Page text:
I, personally, find a lot of truth in this analogy. I would also add that a poor-quality whetstone will not do its job so well as a good one; this is why editors and proofreaders have their jobs, and why these jobs are so important. A book with poor spelling, grammar and punctuation will not help to sharpen anyone’s mind, as they will have to expend more mental energy on trying to work out what the text is trying to say than on engaging with the ideas contained therein. Editors and proofreaders make the text as good as it can be (without interfering with the voice of the author) so that the reader can more easily interpret it and maintain their mind’s keen edge.

At risk of overextending the book/whetstone analogy, I will stop here.

Side Project – testing formats

As the title of this post suggests, I have not been idle while waiting for my grandmother’s photographic archive to become available.

I’ve been twiddling with the page format settings in my word processor in order to get an idea of how the collection might look in different formats; specifically, I have tried A5 and B6, which seemed to me to be the most suitable sizes for a small collection of poetry. In both cases I have followed the fairly standard style of having each new poem start on the next blank recto (right-hand page).

Using B6 format, the collection runs to 37 pages and has room for 14 pictures. Using A5 format, the page count is 34 pages, with room for 15 pictures. In this latter format, I have set the font at 11-point size rather than 12-point, in order to avoid the last line of the introduction becoming a widow. In both cases, the font used is Century Schoolbook L, which is readable and easy on the eyes. If the necessary front matter — a title page and a copyright page — is included, the page counts become 39 pages for the B6 format and 36 pages for the A5 format.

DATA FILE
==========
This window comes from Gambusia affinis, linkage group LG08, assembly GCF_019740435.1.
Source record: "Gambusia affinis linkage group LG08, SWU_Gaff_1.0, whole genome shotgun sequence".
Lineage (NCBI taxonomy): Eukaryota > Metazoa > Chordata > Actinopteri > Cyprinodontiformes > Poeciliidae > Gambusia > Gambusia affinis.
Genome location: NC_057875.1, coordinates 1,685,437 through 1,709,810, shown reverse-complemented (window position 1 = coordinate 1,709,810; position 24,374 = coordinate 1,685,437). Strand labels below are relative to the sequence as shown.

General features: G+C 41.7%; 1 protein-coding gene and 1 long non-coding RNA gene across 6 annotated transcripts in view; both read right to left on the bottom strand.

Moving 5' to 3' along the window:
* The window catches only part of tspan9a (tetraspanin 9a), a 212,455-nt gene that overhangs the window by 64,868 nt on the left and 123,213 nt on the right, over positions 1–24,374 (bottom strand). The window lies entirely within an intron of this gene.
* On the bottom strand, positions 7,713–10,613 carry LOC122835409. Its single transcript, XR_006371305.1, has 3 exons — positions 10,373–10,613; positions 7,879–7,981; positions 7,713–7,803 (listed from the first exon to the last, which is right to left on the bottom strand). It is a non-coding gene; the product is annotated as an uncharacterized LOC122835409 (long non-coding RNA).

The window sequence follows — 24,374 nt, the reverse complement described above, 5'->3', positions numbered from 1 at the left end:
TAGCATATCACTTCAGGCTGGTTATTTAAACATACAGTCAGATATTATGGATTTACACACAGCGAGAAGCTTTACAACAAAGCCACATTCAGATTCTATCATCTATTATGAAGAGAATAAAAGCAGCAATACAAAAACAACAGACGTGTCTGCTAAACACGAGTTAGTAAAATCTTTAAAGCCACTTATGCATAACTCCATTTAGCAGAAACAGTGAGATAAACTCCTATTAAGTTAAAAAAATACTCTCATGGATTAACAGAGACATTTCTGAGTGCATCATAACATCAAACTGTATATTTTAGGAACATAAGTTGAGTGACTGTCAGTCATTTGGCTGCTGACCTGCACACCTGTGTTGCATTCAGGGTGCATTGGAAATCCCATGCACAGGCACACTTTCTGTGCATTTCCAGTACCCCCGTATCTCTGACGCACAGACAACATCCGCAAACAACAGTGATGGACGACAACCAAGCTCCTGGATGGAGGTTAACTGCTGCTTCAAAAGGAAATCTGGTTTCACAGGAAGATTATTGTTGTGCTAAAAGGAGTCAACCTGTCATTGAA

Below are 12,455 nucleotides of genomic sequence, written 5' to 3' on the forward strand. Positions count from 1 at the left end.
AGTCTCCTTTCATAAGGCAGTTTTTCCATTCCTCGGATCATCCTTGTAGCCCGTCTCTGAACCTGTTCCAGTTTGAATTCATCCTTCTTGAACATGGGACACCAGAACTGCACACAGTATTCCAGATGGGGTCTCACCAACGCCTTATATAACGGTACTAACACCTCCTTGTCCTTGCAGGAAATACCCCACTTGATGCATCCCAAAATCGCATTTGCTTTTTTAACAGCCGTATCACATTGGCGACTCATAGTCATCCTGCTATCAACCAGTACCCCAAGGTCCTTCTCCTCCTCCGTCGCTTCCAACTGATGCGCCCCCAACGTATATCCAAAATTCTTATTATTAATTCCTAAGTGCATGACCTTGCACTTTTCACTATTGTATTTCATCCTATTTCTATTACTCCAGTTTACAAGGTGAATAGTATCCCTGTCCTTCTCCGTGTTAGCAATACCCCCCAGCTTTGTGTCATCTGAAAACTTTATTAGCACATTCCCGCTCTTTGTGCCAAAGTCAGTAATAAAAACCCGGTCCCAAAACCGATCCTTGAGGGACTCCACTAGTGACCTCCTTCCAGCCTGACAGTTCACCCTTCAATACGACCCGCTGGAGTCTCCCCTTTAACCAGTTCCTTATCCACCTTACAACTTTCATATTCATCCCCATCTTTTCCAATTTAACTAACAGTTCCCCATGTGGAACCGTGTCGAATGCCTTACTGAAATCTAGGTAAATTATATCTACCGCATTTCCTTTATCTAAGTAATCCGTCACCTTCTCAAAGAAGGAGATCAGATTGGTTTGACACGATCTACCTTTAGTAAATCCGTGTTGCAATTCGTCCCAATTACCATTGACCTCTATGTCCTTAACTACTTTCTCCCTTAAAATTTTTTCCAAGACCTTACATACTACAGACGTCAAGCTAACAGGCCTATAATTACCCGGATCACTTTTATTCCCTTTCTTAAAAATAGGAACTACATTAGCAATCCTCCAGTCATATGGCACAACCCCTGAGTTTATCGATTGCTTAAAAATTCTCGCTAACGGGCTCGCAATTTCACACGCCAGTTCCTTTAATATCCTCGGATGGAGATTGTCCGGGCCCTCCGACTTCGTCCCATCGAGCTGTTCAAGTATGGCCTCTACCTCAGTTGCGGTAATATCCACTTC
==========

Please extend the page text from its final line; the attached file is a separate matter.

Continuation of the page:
The appendices — the translation of the poem written in French, and the ‘If you liked this collection’ suggested donation page — are currently set to start on the next blank page, as they are adjuncts to the main collection. There is no point in using any type of cover other than basic softcover/cardstock for this collection, so it is quite possible that the ‘If you liked this collection’ page will be printed on the inside of the back cover, if such a course of action proves to be feasible.

I have also been hearing some very positive noises from my grandmother’s close friends who have received proof-of-concept copies of the collection; this is very encouraging! 😀

There’s about a week and a half to go until I can access the photographic archive and select pictures to illustrate the collection; next week’s post is therefore unlikely to have much news about this project.

Side Project – on hold

The side project’s on hold for a bit while I wait for my grandmother’s photographic/artistic archive to become available so I can select the best images to illustrate the collection.

I will not be entirely idle, though — I’ll be twiddling with the page format settings in my word processor to get a dry-run of how the collection will look if printed on different paper sizes (A5, B5, etc.). This seems like a good idea, since it should save time once I approach self-publishing services with the project.

In other news, I now have 126 LinkedIn connections, giving me a network containing over 4 million people. This gives me an interesting sense of perspective on the ‘seven degrees of separation’ idea…